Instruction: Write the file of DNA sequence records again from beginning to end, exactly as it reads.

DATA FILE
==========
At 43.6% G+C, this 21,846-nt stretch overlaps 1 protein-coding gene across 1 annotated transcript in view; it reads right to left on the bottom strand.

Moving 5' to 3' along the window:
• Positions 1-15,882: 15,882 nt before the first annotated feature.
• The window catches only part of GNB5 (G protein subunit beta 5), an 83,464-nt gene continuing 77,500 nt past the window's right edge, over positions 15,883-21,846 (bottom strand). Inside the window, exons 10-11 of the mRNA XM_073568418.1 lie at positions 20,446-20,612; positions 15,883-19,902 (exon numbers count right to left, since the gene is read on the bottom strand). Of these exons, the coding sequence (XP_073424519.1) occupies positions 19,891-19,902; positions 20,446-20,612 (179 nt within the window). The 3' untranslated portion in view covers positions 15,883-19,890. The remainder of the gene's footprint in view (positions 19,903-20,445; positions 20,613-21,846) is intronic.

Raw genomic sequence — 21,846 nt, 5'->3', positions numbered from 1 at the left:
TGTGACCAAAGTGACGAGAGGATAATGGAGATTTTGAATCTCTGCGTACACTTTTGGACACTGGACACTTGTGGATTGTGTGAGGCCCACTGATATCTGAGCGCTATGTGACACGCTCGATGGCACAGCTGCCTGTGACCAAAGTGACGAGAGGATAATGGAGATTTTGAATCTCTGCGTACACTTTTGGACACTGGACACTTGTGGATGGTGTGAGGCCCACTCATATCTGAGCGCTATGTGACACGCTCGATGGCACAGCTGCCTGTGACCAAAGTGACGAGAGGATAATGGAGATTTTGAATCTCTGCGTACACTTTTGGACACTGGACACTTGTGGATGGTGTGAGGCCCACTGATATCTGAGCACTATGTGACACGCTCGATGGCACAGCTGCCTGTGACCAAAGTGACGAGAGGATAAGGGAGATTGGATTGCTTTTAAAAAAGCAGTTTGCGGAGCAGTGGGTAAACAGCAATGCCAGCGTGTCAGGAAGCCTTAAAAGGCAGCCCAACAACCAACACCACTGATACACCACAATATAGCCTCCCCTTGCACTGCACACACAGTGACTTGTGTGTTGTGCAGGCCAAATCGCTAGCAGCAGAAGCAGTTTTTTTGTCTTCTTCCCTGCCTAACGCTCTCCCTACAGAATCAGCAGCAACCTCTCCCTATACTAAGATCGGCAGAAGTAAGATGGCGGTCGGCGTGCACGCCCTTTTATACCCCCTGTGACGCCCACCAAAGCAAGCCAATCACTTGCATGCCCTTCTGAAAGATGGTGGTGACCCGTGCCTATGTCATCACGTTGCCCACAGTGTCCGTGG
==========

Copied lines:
At 43.6% G+C, this 21,846-nt stretch overlaps 1 protein-coding gene across 1 annotated transcript in view; it reads right to left on the bottom strand.

Moving 5' to 3' along the window:
• Positions 1-15,882: 15,882 nt before the first annotated feature.
• The window catches only part of GNB5 (G protein subunit beta 5), an 83,464-nt gene continuing 77,500 nt past the window's right edge, over positions 15,883-21,846 (bottom strand). Inside the window, exons 10-11 of the mRNA XM_073568418.1 lie at positions 20,446-20,612; positions 15,883-19,902 (exon numbers count right to left, since the gene is read on the bottom strand). Of these exons, the coding sequence (XP_073424519.1) occupies positions 19,891-19,902; positions 20,446-20,612 (179 nt within the window). The 3' untranslated portion in view covers positions 15,883-19,890. The remainder of the gene's footprint in view (positions 19,903-20,445; positions 20,613-21,846) is intronic.

Raw genomic sequence — 21,846 nt, 5'->3', positions numbered from 1 at the left:
TGTGACCAAAGTGACGAGAGGATAATGGAGATTTTGAATCTCTGCGTACACTTTTGGACACTGGACACTTGTGGATTGTGTGAGGCCCACTGATATCTGAGCGCTATGTGACACGCTCGATGGCACAGCTGCCTGTGACCAAAGTGACGAGAGGATAATGGAGATTTTGAATCTCTGCGTACACTTTTGGACACTGGACACTTGTGGATGGTGTGAGGCCCACTCATATCTGAGCGCTATGTGACACGCTCGATGGCACAGCTGCCTGTGACCAAAGTGACGAGAGGATAATGGAGATTTTGAATCTCTGCGTACACTTTTGGACACTGGACACTTGTGGATGGTGTGAGGCCCACTGATATCTGAGCACTATGTGACACGCTCGATGGCACAGCTGCCTGTGACCAAAGTGACGAGAGGATAAGGGAGATTGGATTGCTTTTAAAAAAGCAGTTTGCGGAGCAGTGGGTAAACAGCAATGCCAGCGTGTCAGGAAGCCTTAAAAGGCAGCCCAACAACCAACACCACTGATACACCACAATATAGCCTCCCCTTGCACTGCACACACAGTGACTTGTGTGTTGTGCAGGCCAAATCGCTAGCAGCAGAAGCAGTTTTTTTGTCTTCTTCCCTGCCTAACGCTCTCCCTACAGAATCAGCAGCAACCTCTCCCTATACTAAGATCGGCAGAAGTAAGATGGCGGTCGGCGTGCACGCCCTTTTATACCCCCTGTGACGCCCACCAAAGCAAGCCAATCACTTGCATGCCCTTCTGAAAGATGGTGGTGACCCGTGCCTATGTCATCACGTTGCCCACAGTGTCCGTGG